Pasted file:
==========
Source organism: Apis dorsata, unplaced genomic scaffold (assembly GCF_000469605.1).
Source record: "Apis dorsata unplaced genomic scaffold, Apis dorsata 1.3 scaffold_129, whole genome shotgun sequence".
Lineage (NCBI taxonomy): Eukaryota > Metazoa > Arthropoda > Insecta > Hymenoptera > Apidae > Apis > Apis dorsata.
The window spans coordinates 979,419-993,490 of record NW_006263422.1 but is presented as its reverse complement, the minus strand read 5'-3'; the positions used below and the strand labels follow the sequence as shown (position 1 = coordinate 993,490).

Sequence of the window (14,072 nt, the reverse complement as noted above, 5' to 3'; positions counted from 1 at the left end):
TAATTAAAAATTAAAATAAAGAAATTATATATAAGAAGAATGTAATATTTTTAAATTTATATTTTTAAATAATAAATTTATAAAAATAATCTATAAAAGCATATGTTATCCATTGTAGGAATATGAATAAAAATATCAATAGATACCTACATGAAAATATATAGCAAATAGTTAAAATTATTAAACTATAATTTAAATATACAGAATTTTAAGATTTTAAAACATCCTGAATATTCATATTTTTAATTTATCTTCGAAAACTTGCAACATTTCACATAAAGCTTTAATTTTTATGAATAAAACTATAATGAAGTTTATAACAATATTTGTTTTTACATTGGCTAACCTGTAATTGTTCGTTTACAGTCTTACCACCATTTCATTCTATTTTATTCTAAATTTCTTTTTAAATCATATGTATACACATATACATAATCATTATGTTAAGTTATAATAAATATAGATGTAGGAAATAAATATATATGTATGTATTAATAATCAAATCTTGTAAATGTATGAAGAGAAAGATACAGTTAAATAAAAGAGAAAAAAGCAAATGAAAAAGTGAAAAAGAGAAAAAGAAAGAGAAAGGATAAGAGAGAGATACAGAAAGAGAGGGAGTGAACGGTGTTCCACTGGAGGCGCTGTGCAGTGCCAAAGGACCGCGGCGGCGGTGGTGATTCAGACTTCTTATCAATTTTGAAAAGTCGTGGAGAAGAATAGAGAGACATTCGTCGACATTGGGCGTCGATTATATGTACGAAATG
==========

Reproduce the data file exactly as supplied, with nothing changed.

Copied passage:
Source organism: Apis dorsata, unplaced genomic scaffold (assembly GCF_000469605.1).
Source record: "Apis dorsata unplaced genomic scaffold, Apis dorsata 1.3 scaffold_129, whole genome shotgun sequence".
Lineage (NCBI taxonomy): Eukaryota > Metazoa > Arthropoda > Insecta > Hymenoptera > Apidae > Apis > Apis dorsata.
The window spans coordinates 979,419-993,490 of record NW_006263422.1 but is presented as its reverse complement, the minus strand read 5'-3'; the positions used below and the strand labels follow the sequence as shown (position 1 = coordinate 993,490).

Sequence of the window (14,072 nt, the reverse complement as noted above, 5' to 3'; positions counted from 1 at the left end):
TAATTAAAAATTAAAATAAAGAAATTATATATAAGAAGAATGTAATATTTTTAAATTTATATTTTTAAATAATAAATTTATAAAAATAATCTATAAAAGCATATGTTATCCATTGTAGGAATATGAATAAAAATATCAATAGATACCTACATGAAAATATATAGCAAATAGTTAAAATTATTAAACTATAATTTAAATATACAGAATTTTAAGATTTTAAAACATCCTGAATATTCATATTTTTAATTTATCTTCGAAAACTTGCAACATTTCACATAAAGCTTTAATTTTTATGAATAAAACTATAATGAAGTTTATAACAATATTTGTTTTTACATTGGCTAACCTGTAATTGTTCGTTTACAGTCTTACCACCATTTCATTCTATTTTATTCTAAATTTCTTTTTAAATCATATGTATACACATATACATAATCATTATGTTAAGTTATAATAAATATAGATGTAGGAAATAAATATATATGTATGTATTAATAATCAAATCTTGTAAATGTATGAAGAGAAAGATACAGTTAAATAAAAGAGAAAAAAGCAAATGAAAAAGTGAAAAAGAGAAAAAGAAAGAGAAAGGATAAGAGAGAGATACAGAAAGAGAGGGAGTGAACGGTGTTCCACTGGAGGCGCTGTGCAGTGCCAAAGGACCGCGGCGGCGGTGGTGATTCAGACTTCTTATCAATTTTGAAAAGTCGTGGAGAAGAATAGAGAGACATTCGTCGACATTGGGCGTCGATTATATGTACGAAATG